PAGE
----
Archived from groups: alt.comp.hardware.homebuilt (More info?)

We Live For The One We Die For The One <Mr fred@yahoo.com.au> wrote:
| Ny Vantec is Quiet but not silent not anoying but ok, still want less
| noise though.

The Vantec seems to be an interesting engineering solution and I'm looking
forward to trying one out. I reckon that the fan design will be good as a
case intake fan also.
I've read some reviews of the ThermalTake SlentBoost and I am surprised by
their claim that the 'vented' fan cage is able to give quieter running. I
would have expected it to increase turbulence so I guess it is another one
I'm going to have to try. Interesting is the fact that Panaflow rate the
bare fan as 28 dbA, though ThermalTake quote 21 dbA. I would have thought
that coupling the fan to the heatsink would increase the noise level, not
reduce it. I guess the low noise levels are acheived by having a fan which
only runs at 2450 rpm - certainly the not-so-good cooling, even with a
copper heatsink, would bear this out. Also, from its shape, I'd imagine that
it might not be too easy to mount and dismount. With so many m/boards
placing the CPU quite close to the PSU in a standard tower case I think this
can be quite important.
At least we have a choice.
Kevin.

| On Tue, 4 May 2004 17:23:19 +0000 (UTC), "Kevin Lawton"
| <socks.kepla.shoes@btinternet.com> wrote:
|
|| We Live For The One We Die For The One <Mr fred@yahoo.com.au> wrote:
||| BULLSHIT ive got a thermaly controled Thermaltake fan and ITS LOUD.
||
|| If it is noticeably loud (subjective, of course) then it would be
|| interesting to know what rpm it is running at and what temp you're
|| seeing. Obviously you'll hear it if it is running at full speed as
|| any axial fan will make a roaring noise due to the turbulance from
|| the air rolling off the tips of the fan blades. If it is loud at a
|| low rpm when things are quite cool (all subjective again, I know)
|| then maybe there is a problem with it ?
||
||| had it on my volcano 7, was loud then, and i tried it again and is
||| still loud as a case fan.
||
|| At full rpm you can expect to hear any 'normal' design of axial fan.
|| The advantage of a thermally controlled one is that it shouldn't be
|| running at full rpm most of the time so it will be quieter.
||
||| My Vantec AeroFlow is a better cooler that the Coolermaster, maybe
||| my
||| new Silent Boost will be even better ?
||
|| I've no experience of the Vantec as yet, but the design appears to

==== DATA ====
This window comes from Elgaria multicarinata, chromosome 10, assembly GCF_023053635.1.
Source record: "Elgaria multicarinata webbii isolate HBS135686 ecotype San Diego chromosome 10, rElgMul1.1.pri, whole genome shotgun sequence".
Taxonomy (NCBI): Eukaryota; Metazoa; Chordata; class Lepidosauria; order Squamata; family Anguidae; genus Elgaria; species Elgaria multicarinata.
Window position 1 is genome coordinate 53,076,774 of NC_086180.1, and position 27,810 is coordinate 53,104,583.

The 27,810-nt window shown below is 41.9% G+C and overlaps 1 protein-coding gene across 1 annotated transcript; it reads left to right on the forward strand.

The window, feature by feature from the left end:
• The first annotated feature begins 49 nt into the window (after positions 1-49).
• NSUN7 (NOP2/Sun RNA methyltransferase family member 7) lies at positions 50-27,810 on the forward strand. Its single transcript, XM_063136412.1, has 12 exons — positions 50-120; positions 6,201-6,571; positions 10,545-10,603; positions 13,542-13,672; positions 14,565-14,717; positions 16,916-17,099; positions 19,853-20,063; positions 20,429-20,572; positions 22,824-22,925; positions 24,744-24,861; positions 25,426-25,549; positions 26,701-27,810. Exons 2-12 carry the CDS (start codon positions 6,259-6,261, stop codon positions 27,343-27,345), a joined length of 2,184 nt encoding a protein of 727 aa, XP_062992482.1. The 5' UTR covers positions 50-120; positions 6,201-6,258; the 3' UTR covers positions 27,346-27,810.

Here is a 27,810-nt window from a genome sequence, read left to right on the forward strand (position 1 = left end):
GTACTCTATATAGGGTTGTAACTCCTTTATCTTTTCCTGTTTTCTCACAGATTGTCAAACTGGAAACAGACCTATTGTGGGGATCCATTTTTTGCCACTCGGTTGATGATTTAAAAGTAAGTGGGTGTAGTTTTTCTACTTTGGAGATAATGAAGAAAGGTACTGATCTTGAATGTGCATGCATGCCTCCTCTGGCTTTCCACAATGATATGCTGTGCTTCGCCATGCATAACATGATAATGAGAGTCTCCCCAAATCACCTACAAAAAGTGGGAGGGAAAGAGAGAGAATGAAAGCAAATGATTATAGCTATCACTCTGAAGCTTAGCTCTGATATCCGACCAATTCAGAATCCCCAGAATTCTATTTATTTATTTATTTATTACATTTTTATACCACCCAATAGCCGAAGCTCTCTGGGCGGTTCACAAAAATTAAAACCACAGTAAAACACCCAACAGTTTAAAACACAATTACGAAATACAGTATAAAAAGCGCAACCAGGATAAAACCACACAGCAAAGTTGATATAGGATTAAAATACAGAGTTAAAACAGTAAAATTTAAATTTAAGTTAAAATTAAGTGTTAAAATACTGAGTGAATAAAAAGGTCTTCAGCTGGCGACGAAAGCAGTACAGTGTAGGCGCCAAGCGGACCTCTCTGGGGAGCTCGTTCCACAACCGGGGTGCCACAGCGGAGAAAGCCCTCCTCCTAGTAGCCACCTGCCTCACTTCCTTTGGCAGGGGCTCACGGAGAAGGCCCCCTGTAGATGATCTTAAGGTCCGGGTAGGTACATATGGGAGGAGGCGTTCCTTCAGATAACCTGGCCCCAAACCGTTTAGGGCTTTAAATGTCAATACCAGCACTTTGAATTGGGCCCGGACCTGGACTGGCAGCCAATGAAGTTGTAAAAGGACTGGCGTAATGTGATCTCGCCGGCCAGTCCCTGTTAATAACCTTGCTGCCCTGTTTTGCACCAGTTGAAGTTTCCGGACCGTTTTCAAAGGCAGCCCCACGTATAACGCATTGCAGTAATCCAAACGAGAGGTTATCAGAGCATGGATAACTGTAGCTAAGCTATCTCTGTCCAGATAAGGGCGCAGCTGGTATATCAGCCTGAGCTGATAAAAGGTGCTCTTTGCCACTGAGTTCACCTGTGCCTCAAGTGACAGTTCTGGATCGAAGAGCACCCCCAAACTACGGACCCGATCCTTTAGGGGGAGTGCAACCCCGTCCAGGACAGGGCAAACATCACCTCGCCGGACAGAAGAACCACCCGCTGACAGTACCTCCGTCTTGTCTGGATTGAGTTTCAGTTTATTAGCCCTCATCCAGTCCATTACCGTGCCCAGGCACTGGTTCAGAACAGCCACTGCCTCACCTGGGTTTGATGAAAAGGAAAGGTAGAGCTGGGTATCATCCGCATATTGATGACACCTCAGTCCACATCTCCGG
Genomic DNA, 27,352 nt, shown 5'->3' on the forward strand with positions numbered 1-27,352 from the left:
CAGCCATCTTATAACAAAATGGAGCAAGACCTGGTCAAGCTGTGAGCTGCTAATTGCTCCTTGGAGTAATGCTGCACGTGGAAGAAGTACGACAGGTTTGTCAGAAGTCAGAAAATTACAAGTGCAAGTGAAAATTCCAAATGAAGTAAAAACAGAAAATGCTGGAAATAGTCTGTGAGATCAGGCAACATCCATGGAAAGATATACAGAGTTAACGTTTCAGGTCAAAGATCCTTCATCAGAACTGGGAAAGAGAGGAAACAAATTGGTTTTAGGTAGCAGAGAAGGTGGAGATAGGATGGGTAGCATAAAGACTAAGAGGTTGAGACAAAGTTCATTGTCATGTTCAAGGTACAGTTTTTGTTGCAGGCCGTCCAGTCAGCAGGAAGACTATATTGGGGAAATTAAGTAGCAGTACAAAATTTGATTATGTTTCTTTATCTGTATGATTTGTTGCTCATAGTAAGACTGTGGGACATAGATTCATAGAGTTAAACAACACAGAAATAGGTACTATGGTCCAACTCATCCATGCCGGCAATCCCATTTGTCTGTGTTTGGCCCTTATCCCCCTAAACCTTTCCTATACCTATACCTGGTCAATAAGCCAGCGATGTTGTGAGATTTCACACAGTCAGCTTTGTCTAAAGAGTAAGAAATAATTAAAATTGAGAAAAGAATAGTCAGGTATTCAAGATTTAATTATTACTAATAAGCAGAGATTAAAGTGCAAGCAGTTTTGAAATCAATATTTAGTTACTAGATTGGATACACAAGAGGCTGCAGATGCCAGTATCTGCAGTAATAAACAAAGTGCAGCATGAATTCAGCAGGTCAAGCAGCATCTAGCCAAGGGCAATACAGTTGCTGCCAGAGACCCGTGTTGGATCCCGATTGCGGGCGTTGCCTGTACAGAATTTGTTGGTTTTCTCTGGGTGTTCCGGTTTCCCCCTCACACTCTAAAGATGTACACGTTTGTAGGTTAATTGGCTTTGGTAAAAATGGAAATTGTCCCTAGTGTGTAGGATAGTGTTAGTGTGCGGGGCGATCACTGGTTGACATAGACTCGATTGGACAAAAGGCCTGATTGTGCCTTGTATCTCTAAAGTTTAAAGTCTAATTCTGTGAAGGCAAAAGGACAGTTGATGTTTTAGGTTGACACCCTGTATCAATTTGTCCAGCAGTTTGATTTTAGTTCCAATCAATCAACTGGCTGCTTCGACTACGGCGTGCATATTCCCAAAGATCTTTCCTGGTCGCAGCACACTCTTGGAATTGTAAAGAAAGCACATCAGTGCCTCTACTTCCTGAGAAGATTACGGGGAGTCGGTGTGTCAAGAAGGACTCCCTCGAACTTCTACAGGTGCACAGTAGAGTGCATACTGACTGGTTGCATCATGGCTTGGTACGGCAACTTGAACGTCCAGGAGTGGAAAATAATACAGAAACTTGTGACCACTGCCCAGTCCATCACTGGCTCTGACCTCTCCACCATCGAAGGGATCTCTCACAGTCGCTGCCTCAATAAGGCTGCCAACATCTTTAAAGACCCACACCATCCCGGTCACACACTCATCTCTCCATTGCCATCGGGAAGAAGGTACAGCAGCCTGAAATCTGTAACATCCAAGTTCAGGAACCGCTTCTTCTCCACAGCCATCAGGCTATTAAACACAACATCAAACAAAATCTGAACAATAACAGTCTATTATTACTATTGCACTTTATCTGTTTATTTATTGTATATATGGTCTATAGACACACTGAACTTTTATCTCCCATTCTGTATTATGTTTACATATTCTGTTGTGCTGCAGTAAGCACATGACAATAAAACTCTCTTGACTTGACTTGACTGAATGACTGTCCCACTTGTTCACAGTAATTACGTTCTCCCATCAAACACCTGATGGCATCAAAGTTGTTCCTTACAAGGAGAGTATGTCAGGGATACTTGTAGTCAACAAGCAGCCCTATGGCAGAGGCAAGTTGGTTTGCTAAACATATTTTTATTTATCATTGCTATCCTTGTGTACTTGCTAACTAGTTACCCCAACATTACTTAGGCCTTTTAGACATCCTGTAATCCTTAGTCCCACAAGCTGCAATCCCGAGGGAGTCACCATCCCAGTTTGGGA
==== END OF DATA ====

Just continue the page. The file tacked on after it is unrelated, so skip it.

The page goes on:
|| avoid the blade-tip turbulence so I would expect it to be quieter.
|| I'll have to get a couple and give them a try as they look like a
|| good idea. Less noise and no bearing maintenance must surely be a
|| good thing.
|| Thanks for the recommendation.
|| Kevin.
Anonymous
a b B Homebuilt system
May 5, 2004 5:56:18 PM

Archived from groups: alt.comp.hardware.homebuilt (More info?)

On Wed, 5 May 2004 10:47:38 +0000 (UTC), "Kevin Lawton"
<socks.kepla.shoes@btinternet.com> wrote:

>We Live For The One We Die For The One <Mr fred@yahoo.com.au> wrote:
>| Ny Vantec is Quiet but not silent not anoying but ok, still want less
>| noise though.
>
>The Vantec seems to be an interesting engineering solution and I'm looking
>forward to trying one out. I reckon that the fan design will be good as a
>case intake fan also.

Thermally controlled fans aren't too good for case intake, generally to
change RPM they need significantly higher than ambient temp. Too often
that's the problem with any thermally controlled fan, their RPM to temp
response isn't very good.

>I've read some reviews of the ThermalTake SlentBoost and I am surprised by
>their claim that the 'vented' fan cage is able to give quieter running. I
>would have expected it to increase turbulence so I guess it is another one
>I'm going to have to try.

Basically what it does is increase air intake area. not a huge difference
and perhaps not even significant on a heatsink since that design would
tend to recirculate slightly more of the 'sink exhaust air.

>Interesting is the fact that Panaflow rate the
>bare fan as 28 dbA, though ThermalTake quote 21 dbA. I would have thought
>that coupling the fan to the heatsink would increase the noise level, not
>reduce it.

Major fan manufacturer's specs can be believed but Thermaltake (as with
most low to mid-range product manufacturers) seems to intentionally
deviate from industry standard measurement to produce deceptive (false)
information. It's bad enough when manufacturers claim noise level only
based on what the fan would produce in free air instead of mounted on the
'sink, but Thermaltake goes one step worse in their spec.

>I guess the low noise levels are acheived by having a fan which
>only runs at 2450 rpm - certainly the not-so-good cooling, even with a
>copper heatsink, would bear this out.

That is Panaflo's mid-speed fan. As with noise levels you may find "some"
fans' specs with false, padded airflow numbers. That fan on any decent
mid-range heatsink is enough to cool an Athlon XP3200. That fan on a
high-end heatsink is enough to cool any Socket A chip as high as it can be
reasonably overclocked. The non-vented Panaflo M1A version I have has
been cooling a T'Bred @ 2.5GHz for almost a year.

Panaflo fans really are the best choice out there unless you absolutely
MUST have thermal control. M1A isn't loud enough to be too concerned
about it though, and if noise is really that much of an issue there's
always the L1A, low speed version.


>Also, from its shape, I'd imagine that
>it might not be too easy to mount and dismount. With so many m/boards
>placing the CPU quite close to the PSU in a standard tower case I think this
>can be quite important.
>At least we have a choice.
>Kevin.

Better to have a big 'sink and fan that's harder to mount than a small
'sink that's easy... shouldn't be needing to mount/dismount it too often
anyway. It fits within AMD's keepout zone so it should always fit on a
board... main issue would be if socket lugs are positioned on top and
bottom of socket rather than sides, in which case it's a lot easier to use
a custom tool to attach the 'sink clip (like a bent screwdriver). The
right tools can really make a difference, make it safter and save a lot of
time.
!